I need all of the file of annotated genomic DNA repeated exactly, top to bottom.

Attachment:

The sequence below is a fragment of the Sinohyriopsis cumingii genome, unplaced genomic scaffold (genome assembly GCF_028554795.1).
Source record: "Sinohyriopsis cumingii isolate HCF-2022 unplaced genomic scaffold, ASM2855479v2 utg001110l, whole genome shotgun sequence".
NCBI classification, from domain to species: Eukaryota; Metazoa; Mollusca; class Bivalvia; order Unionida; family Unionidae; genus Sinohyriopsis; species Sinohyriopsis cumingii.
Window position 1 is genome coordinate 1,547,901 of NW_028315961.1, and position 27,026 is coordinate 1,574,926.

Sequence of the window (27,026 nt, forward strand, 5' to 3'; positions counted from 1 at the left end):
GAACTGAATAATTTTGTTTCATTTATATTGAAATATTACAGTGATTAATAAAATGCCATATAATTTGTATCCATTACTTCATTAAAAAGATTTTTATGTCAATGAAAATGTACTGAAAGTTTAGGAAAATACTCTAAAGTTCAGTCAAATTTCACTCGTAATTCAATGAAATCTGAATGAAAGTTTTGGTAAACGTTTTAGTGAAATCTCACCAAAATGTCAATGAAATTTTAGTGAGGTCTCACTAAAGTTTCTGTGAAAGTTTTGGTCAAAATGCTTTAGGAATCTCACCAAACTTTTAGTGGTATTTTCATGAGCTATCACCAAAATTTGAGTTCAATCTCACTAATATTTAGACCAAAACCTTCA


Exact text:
The sequence below is a fragment of the Sinohyriopsis cumingii genome, unplaced genomic scaffold (genome assembly GCF_028554795.1).
Source record: "Sinohyriopsis cumingii isolate HCF-2022 unplaced genomic scaffold, ASM2855479v2 utg001110l, whole genome shotgun sequence".
NCBI classification, from domain to species: Eukaryota; Metazoa; Mollusca; class Bivalvia; order Unionida; family Unionidae; genus Sinohyriopsis; species Sinohyriopsis cumingii.
Window position 1 is genome coordinate 1,547,901 of NW_028315961.1, and position 27,026 is coordinate 1,574,926.

Sequence of the window (27,026 nt, forward strand, 5' to 3'; positions counted from 1 at the left end):
GAACTGAATAATTTTGTTTCATTTATATTGAAATATTACAGTGATTAATAAAATGCCATATAATTTGTATCCATTACTTCATTAAAAAGATTTTTATGTCAATGAAAATGTACTGAAAGTTTAGGAAAATACTCTAAAGTTCAGTCAAATTTCACTCGTAATTCAATGAAATCTGAATGAAAGTTTTGGTAAACGTTTTAGTGAAATCTCACCAAAATGTCAATGAAATTTTAGTGAGGTCTCACTAAAGTTTCTGTGAAAGTTTTGGTCAAAATGCTTTAGGAATCTCACCAAACTTTTAGTGGTATTTTCATGAGCTATCACCAAAATTTGAGTTCAATCTCACTAATATTTAGACCAAAACCTTCA